“Energy security” is becoming the by-word for politicians anxious to do something on the home front to support the war on terrorism.
Apparently, the belief that reliance upon foreign oil is a dangerous Achilles heel during wartime–particularly during wartime in the Middle East–is hardwired into our collective DNA. Accordingly, Americans are anxious to sacrifice something–gas-guzzling cars, Arctic caribou, whatever–to become less dependent on foreign oil.
Don’t bother. Oil imports aren’t a problem and energy independence is no solution.
The market for oil is global
First, even if every drop of oil we consumed came from Oklahoma, Texas, and Alaska, a cutback in OPEC production would raise domestic oil prices as high as if all our oil came from Saudi Arabia. That’s because there are no regional markets for oil–only global markets–and regional prices invariably rise to the world price.
In 1979, for instance, Great Britain was “energy independent”–all the crude oil it consumed came from the North Sea. But the oil price spike of 1979 hit Great Britain as hard as it hit Japan, a country dependent upon imports for its oil. No country can protect itself off from the influence of the world market.
Second, once oil is in the tanker or refinery, there is no controlling its destination. During the 1973 embargo, for instance, oil that was exported to Europe was resold to the United States or ended up displacing non-OPEC oil diverted to the U.S. market. It was no more possible for OPEC to keep its oil out of U.S. ports than it was for the United States to keep its grain out of Soviet silos several years later.
Third, reliance on foreign oil imports does not affect our military capabilities. Defense Department officials have testified that the military could fight two major regional wars the size of “Operation Desert Storm” nearly simultaneously while using only one-eighth of America’s current domestic oil production.
Fourth, “energy independence”–even if achievable–would be harmful in that higher prices would be paid for energy than is necessary. After all, the United States imports Persian Gulf oil for a reason; it’s significantly less expensive than domestic petroleum or non-fossil fuel alternatives. Artificially limiting our access to foreign oil is to artificially limit our access to cheap oil–hardly a wise policy in the midst of a recession.
That’s not to say we shouldn’t increase domestic oil production or conserve energy. It’s just that those policies cannot be justified on the grounds of “energy security.”
So why drill in ANWR?
The case for drilling in ANWR, for example, is not that it will immunize our economy from OPEC. It can’t. The real case for drilling in ANWR is twofold.
First, oil exploration is the most productive use of some of the land within that region. Second, ANWR might hold so much crude oil that it could reduce OPEC’s share of the market, reducing the cartel’s leverage over world prices.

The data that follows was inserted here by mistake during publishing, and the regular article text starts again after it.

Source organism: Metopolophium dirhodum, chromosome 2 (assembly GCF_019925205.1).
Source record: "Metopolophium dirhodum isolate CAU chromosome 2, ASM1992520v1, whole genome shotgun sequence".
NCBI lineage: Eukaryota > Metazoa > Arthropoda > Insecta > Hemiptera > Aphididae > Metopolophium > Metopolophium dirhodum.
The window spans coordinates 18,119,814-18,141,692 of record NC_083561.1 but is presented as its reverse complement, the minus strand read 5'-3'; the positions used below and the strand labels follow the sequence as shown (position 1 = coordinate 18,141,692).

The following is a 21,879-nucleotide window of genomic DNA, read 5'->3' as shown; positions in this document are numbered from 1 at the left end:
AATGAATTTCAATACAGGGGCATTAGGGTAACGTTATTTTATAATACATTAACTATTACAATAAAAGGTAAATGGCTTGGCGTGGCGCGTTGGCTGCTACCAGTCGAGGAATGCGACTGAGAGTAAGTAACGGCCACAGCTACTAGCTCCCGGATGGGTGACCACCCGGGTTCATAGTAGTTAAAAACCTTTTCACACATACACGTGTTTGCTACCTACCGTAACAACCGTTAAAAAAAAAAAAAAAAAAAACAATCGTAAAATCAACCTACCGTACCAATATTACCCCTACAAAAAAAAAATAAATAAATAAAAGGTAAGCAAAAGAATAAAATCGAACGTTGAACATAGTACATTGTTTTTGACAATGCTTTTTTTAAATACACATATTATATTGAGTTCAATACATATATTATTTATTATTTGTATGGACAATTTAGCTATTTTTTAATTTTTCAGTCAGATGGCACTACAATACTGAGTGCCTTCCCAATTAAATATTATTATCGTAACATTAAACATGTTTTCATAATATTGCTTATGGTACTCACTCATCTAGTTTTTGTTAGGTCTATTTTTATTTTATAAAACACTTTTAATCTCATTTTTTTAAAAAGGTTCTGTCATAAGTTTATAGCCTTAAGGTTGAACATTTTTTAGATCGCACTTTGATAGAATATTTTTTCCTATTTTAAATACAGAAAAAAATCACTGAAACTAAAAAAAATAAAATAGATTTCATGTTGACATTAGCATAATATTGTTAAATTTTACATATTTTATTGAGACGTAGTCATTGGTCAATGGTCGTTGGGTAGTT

It’s doubtful whether drilling in ANWR would do much to bring down oil prices. Industry’s best estimate is that ANWR could produce about 1 million barrels of oil per day at its peak. That’s a 1.25 percent increase in global production that, all things being equal, would reduce world oil prices from $20 per barrel to about $18. That’s not inconsequential. But it’s not a cartel-breaker either.
On the other hand, ANWR may well hold about 5 billion barrels of economically recoverable reserves (a reasonable estimate given what we know). That oil would have a discounted value of about $30 billion. That’s a lot of wealth we could create for an economy nosing into a recession, and a lot of jobs we can create in the process of oil recovery.
Oil an unlikely weapon
Regardless, we likely won’t have to worry about politically inspired attempts to use the “oil weapon” against the United States in the war against terrorism. OPEC nations are first and foremost profit maximizers. Never once have they allowed foreign policy considerations to get in the way of the bottom line, self-serving declarations to the contrary notwithstanding.
The October 1973 embargo is a good case in point. The announced 5 percent monthly production cutbacks were canceled within a month. By December 25, OPEC had agreed to a 10 percent increase in January production. The promise to tie oil exports to Israeli withdrawal from Palestine had a shelf life of only two months.
Economics, not politics, explains the introduction and termination of that embargo. An increasing buildup of oil inventories throughout 1973 signaled to OPEC that production cutbacks were warranted. The tightening market of November and December signaled that greater profits could be had by expanding production. OPEC’s cover story was an attempt to win a few foreign policy points for actions it would have taken anyway. America’s got a lot of things to worry about right now. But reliance upon foreign oil imports isn’t one of them.
Jerry Taylor is director of natural resource studies at the Cato Institute.